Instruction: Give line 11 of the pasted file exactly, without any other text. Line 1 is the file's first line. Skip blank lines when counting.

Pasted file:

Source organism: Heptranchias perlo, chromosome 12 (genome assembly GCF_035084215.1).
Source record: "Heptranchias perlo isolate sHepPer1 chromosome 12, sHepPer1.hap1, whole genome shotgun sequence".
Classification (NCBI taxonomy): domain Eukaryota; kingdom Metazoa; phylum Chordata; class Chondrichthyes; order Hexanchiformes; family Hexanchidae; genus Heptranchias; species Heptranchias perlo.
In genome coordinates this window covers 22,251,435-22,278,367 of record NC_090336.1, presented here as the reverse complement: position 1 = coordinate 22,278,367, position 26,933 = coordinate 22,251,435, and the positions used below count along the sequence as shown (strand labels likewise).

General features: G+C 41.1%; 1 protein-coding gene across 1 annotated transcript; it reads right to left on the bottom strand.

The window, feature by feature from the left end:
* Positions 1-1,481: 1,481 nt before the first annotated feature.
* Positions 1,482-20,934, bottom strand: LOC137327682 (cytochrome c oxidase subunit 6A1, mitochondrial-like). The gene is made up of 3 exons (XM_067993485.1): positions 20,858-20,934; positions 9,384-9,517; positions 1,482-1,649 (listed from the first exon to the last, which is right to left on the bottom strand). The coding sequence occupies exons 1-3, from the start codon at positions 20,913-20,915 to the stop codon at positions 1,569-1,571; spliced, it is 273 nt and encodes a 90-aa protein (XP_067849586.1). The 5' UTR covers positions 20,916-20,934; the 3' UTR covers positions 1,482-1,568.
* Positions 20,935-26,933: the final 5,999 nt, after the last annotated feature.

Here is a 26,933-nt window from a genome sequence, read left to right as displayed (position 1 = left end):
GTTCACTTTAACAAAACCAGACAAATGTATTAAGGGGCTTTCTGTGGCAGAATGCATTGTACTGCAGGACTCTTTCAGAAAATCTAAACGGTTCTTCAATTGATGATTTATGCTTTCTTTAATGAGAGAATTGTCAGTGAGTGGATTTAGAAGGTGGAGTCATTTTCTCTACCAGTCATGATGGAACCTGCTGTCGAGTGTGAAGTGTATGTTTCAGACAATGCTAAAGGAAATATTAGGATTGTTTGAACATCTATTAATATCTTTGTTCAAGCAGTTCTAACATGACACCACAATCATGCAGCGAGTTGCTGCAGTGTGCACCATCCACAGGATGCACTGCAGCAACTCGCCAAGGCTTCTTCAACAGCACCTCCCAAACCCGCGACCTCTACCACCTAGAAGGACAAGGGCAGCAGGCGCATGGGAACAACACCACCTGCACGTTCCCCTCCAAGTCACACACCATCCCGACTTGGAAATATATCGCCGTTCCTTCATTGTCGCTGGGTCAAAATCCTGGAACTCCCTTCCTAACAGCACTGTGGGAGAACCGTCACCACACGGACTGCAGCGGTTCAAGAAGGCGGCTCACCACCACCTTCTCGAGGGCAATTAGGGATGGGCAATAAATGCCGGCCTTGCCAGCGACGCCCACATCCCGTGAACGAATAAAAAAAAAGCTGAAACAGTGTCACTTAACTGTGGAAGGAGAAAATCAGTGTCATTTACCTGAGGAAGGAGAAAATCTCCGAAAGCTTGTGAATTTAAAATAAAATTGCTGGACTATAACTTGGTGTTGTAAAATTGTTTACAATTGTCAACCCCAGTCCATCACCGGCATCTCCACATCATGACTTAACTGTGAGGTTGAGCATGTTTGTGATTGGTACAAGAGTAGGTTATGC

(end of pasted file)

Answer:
GTTCACTTTAACAAAACCAGACAAATGTATTAAGGGGCTTTCTGTGGCAGAATGCATTGTACTGCAGGACTCTTTCAGAAAATCTAAACGGTTCTTCAATTGATGATTTATGCTTTCTTTAATGAGAGAATTGTCAGTGAGTGGATTTAGAAGGTGGAGTCATTTTCTCTACCAGTCATGATGGAACCTGCTGTCGAGTGTGAAGTGTATGTTTCAGACAATGCTAAAGGAAATATTAGGATTGTTTGAACATCTATTAATATCTTTGTTCAAGCAGTTCTAACATGACACCACAATCATGCAGCGAGTTGCTGCAGTGTGCACCATCCACAGGATGCACTGCAGCAACTCGCCAAGGCTTCTTCAACAGCACCTCCCAAACCCGCGACCTCTACCACCTAGAAGGACAAGGGCAGCAGGCGCATGGGAACAACACCACCTGCACGTTCCCCTCCAAGTCACACACCATCCCGACTTGGAAATATATCGCCGTTCCTTCATTGTCGCTGGGTCAAAATCCTGGAACTCCCTTCCTAACAGCACTGTGGGAGAACCGTCACCACACGGACTGCAGCGGTTCAAGAAGGCGGCTCACCACCACCTTCTCGAGGGCAATTAGGGATGGGCAATAAATGCCGGCCTTGCCAGCGACGCCCACATCCCGTGAACGAATAAAAAAAAAGCTGAAACAGTGTCACTTAACTGTGGAAGGAGAAAATCAGTGTCATTTACCTGAGGAAGGAGAAAATCTCCGAAAGCTTGTGAATTTAAAATAAAATTGCTGGACTATAACTTGGTGTTGTAAAATTGTTTACAATTGTCAACCCCAGTCCATCACCGGCATCTCCACATCATGACTTAACTGTGAGGTTGAGCATGTTTGTGATTGGTACAAGAGTAGGTTATGC